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Hospital admission waiting times at record levels

This article was taken from:

By Sky News

In just one month, 1,043 people in England waited half a day to move from A&E to a ward, figures described “disturbing”.

More than 1,000 people had to wait more than 12 hours to be admitted after being seen at A&E in January, as waiting times reached record levels.

As the NHS struggled through the peak of winter, there were also more than 81,000 patients who waited longer than four hours to be admitted, according to the figures from health think tank the King’s Fund.

The figures, which cover hospitals in England, also showed that patients are waiting longer for routine treatment.

Of those who should have started treatment within 18 weeks following a GP’s referral, some 12 % waited longer during the month of December, the highest in nine years.

The number of people waiting more than 52 weeks for treatment increased to 1,750, with the think tank warning there was “very little protection for people who can’t be treated within the initial time limit”.

Richard Murray, director of policy at The King’s Fund, said: “With demand for services likely to remain high, it’s very unlikely that meeting these targets will become more achievable.

“The waiting time standards should not be abandoned but the NHS needs to ensure the way they are implemented does not leave patients who are not treated within the time limits facing long waits for treatment.”

NHS Providers deputy chief executive Saffron Cordery said the waiting times were “disturbing” and that patients “deserve better”.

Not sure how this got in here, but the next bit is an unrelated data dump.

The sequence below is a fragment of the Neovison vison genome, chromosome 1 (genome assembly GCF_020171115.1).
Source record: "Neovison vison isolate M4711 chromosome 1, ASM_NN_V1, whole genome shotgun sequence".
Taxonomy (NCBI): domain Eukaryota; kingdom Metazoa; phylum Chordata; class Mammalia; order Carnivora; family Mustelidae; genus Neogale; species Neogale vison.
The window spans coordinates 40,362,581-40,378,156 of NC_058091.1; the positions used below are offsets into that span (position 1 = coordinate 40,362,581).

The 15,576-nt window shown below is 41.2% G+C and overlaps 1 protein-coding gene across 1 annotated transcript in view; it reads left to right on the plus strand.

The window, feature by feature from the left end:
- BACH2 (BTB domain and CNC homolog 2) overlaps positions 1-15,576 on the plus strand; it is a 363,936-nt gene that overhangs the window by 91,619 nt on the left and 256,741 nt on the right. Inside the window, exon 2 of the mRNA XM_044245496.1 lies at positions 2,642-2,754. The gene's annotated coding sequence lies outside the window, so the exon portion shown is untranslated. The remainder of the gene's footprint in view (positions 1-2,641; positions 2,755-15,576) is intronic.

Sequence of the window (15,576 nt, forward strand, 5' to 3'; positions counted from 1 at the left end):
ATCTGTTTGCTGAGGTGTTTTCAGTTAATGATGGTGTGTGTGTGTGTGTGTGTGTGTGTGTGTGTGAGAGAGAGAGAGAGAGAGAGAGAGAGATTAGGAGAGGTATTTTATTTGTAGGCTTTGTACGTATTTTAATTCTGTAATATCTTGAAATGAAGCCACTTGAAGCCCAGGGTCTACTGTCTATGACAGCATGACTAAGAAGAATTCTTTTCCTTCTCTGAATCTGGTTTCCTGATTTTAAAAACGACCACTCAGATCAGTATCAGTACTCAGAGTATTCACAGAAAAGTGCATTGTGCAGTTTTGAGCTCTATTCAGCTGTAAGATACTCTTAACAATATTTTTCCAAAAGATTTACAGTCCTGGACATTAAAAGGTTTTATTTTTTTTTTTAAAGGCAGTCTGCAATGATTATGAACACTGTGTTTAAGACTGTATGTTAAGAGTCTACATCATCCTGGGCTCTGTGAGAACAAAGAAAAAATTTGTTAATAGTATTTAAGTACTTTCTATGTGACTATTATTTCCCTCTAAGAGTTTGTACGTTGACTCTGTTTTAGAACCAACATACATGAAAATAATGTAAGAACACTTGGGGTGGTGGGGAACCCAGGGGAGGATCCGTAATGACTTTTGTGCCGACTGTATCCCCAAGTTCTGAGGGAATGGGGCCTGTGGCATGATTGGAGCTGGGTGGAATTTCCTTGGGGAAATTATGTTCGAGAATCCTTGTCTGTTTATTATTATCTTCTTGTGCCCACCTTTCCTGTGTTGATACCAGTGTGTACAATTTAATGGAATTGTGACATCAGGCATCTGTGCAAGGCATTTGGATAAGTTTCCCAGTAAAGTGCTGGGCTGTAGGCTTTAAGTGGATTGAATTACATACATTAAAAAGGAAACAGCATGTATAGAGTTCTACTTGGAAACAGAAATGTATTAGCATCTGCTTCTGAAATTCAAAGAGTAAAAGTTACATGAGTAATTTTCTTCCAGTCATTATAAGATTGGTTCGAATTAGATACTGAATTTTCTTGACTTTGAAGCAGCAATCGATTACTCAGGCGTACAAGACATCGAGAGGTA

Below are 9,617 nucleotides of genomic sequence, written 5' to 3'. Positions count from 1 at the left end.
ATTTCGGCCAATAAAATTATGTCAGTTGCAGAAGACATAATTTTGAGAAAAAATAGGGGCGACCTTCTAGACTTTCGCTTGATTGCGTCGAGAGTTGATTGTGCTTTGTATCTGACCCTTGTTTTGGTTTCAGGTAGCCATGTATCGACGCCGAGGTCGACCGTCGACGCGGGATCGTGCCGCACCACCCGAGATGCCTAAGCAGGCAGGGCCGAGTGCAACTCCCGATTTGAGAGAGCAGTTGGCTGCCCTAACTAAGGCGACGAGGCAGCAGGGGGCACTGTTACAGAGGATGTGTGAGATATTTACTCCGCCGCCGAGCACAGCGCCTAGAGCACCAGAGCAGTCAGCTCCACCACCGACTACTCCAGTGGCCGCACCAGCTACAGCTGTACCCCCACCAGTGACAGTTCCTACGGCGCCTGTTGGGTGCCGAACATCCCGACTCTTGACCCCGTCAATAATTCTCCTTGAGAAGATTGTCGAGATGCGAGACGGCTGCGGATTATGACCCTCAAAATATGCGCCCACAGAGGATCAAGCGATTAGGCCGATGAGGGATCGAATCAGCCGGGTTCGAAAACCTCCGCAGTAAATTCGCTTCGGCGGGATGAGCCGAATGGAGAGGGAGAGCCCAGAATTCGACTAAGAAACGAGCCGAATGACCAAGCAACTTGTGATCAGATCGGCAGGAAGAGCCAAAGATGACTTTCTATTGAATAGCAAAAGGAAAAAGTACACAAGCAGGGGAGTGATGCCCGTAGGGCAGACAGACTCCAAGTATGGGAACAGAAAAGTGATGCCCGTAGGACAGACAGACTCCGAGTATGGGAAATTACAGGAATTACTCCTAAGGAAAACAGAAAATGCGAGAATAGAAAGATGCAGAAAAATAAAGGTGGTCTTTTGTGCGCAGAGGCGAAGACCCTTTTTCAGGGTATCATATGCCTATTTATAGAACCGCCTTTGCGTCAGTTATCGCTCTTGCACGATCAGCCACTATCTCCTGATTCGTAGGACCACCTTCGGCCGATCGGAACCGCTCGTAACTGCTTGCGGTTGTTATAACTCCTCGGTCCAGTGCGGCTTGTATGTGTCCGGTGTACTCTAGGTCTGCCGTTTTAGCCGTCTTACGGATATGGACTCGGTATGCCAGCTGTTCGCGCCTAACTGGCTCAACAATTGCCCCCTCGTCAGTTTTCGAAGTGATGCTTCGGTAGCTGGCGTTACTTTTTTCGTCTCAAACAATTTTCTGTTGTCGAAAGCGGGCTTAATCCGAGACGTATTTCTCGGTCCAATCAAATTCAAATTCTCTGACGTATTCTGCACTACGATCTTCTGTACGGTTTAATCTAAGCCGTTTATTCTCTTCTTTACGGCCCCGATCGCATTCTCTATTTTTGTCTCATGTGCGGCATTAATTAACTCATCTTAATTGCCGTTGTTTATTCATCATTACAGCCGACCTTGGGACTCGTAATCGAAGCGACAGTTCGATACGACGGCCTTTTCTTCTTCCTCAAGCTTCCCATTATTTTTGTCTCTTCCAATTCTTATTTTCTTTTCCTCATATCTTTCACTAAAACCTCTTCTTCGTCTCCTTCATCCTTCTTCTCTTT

She added: “NHS trusts and frontline staff are doing all they can to ensure patients receive safe and timely care.

“But as these findings show, it is becoming increasingly difficult to achieve this when demand for treatment is growing so quickly, and funding is so tight.

“It is also disappointing to see so many people waiting longer than 18 weeks for planned routine operations. It feels like we are losing the hard-won gains of the last decade.

“We have reached a watershed moment. We need to see urgent steps towards establishing a long-term funding solution for health and social care.”

Niall Dickson, chief executive of the NHS Confederation, which represents organisations across the healthcare sector, said the figures were “simply not acceptable”.

He added: We need long-term funding commitments, we need a reformed system that joins up different parts of a fragmented system, and we need politicians to wake up to the reality of what is happening.”

A spokesman for NHS England said that during December and January, the service treated 130,000 more patients within the four-hour A&E target than over those same months the previous year.

“What’s more, the first ever waiting time targets for mental health treatments have been introduced – and are being met – and new ambulance targets mean 750,000 calls a year that used to go into a queue now will get an immediate response.”